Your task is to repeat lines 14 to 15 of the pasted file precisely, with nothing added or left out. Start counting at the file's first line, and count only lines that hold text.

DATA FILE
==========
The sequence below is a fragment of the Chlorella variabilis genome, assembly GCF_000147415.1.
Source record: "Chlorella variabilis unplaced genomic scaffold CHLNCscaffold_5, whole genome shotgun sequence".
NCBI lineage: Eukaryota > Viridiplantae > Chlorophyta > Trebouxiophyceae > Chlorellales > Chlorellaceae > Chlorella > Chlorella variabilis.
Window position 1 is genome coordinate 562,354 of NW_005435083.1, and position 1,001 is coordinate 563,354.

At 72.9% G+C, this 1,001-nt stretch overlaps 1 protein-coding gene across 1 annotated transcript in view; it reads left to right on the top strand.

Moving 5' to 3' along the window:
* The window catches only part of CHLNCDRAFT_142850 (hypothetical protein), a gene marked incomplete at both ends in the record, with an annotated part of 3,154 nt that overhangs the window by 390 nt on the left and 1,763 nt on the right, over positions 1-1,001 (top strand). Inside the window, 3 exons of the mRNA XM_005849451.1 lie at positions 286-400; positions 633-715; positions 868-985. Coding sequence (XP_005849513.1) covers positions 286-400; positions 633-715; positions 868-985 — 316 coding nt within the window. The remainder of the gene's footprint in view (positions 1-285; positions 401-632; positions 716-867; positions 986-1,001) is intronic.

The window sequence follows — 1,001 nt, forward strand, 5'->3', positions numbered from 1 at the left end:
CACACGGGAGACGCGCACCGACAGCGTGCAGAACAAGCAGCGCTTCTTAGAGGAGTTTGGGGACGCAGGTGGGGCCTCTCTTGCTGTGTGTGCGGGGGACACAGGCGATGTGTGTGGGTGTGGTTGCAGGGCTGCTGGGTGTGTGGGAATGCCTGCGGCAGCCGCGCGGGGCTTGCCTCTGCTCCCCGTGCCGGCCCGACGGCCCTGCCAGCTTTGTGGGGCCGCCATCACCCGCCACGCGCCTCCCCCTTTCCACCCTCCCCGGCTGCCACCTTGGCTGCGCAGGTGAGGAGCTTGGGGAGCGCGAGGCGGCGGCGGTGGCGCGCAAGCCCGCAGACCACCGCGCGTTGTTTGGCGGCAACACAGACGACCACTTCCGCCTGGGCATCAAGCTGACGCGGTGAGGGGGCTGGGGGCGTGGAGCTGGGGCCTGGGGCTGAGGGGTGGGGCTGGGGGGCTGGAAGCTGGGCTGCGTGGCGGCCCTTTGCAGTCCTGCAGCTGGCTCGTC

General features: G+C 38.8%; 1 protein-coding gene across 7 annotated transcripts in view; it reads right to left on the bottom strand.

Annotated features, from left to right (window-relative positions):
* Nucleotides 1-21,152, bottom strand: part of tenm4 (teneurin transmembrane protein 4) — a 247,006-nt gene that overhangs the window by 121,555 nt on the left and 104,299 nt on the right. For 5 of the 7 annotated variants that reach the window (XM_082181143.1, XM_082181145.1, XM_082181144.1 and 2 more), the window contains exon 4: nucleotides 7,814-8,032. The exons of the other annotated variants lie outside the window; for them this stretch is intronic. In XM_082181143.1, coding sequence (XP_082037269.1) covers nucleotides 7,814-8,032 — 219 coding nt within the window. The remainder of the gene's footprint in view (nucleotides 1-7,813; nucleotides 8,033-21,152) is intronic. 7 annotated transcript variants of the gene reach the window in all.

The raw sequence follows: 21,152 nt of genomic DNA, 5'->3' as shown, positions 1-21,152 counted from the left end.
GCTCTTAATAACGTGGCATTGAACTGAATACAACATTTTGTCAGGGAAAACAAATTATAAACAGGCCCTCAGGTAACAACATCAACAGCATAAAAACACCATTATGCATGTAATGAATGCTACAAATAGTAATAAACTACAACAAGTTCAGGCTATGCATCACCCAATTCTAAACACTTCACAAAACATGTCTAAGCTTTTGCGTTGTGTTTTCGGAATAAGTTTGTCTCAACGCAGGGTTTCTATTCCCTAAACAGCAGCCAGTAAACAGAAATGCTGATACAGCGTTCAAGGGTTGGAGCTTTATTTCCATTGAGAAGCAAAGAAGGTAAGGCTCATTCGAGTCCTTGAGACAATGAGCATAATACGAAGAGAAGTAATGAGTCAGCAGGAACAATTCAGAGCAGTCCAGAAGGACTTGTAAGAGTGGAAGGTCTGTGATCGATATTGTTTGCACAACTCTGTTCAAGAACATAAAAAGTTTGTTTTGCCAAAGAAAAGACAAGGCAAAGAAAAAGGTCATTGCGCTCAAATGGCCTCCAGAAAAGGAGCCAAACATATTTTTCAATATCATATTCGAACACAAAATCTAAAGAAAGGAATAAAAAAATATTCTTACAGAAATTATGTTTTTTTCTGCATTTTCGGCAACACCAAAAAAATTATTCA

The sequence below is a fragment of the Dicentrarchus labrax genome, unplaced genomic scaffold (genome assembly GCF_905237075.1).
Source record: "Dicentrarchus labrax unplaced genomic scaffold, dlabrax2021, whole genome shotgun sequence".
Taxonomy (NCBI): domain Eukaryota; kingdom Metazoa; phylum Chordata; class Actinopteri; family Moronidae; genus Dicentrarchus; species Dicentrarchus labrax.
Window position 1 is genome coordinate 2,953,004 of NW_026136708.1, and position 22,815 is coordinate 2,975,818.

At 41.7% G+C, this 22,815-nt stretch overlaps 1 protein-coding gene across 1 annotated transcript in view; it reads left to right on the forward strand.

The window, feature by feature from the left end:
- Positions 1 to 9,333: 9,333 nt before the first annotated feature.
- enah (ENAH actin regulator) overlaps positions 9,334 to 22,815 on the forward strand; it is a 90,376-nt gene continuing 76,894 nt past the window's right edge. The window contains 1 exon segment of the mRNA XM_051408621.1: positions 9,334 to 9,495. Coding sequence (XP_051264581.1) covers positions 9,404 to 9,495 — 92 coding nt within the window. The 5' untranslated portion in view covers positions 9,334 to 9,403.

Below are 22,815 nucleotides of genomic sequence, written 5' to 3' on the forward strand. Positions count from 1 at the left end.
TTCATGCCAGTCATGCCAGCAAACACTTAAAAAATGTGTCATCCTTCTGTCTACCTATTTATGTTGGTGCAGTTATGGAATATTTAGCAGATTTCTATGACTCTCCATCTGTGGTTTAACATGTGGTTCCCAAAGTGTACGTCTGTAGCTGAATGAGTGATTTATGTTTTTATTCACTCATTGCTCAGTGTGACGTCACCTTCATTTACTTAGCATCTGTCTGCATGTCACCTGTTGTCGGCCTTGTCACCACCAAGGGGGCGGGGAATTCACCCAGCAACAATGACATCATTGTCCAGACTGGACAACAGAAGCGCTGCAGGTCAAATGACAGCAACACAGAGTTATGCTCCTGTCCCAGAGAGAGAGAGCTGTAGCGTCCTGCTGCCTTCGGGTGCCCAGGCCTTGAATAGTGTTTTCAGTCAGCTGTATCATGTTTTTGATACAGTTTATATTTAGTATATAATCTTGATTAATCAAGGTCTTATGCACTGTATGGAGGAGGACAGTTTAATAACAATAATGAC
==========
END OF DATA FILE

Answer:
GCTCTTAATAACGTGGCATTGAACTGAATACAACATTTTGTCAGGGAAAACAAATTATAAACAGGCCCTCAGGTAACAACATCAACAGCATAAAAACACCATTATGCATGTAATGAATGCTACAAATAGTAATAAACTACAACAAGTTCAGGCTATGCATCACCCAATTCTAAACACTTCACAAAACATGTCTAAGCTTTTGCGTTGTGTTTTCGGAATAAGTTTGTCTCAACGCAGGGTTTCTATTCCCTAAACAGCAGCCAGTAAACAGAAATGCTGATACAGCGTTCAAGGGTTGGAGCTTTATTTCCATTGAGAAGCAAAGAAGGTAAGGCTCATTCGAGTCCTTGAGACAATGAGCATAATACGAAGAGAAGTAATGAGTCAGCAGGAACAATTCAGAGCAGTCCAGAAGGACTTGTAAGAGTGGAAGGTCTGTGATCGATATTGTTTGCACAACTCTGTTCAAGAACATAAAAAGTTTGTTTTGCCAAAGAAAAGACAAGGCAAAGAAAAAGGTCATTGCGCTCAAATGGCCTCCAGAAAAGGAGCCAAACATATTTTTCAATATCATATTCGAACACAAAATCTAAAGAAAGGAATAAAAAAATATTCTTACAGAAATTATGTTTTTTTCTGCATTTTCGGCAACACCAAAAAAATTATTCA

The sequence below is a fragment of the Dicentrarchus labrax genome, unplaced genomic scaffold (genome assembly GCF_905237075.1).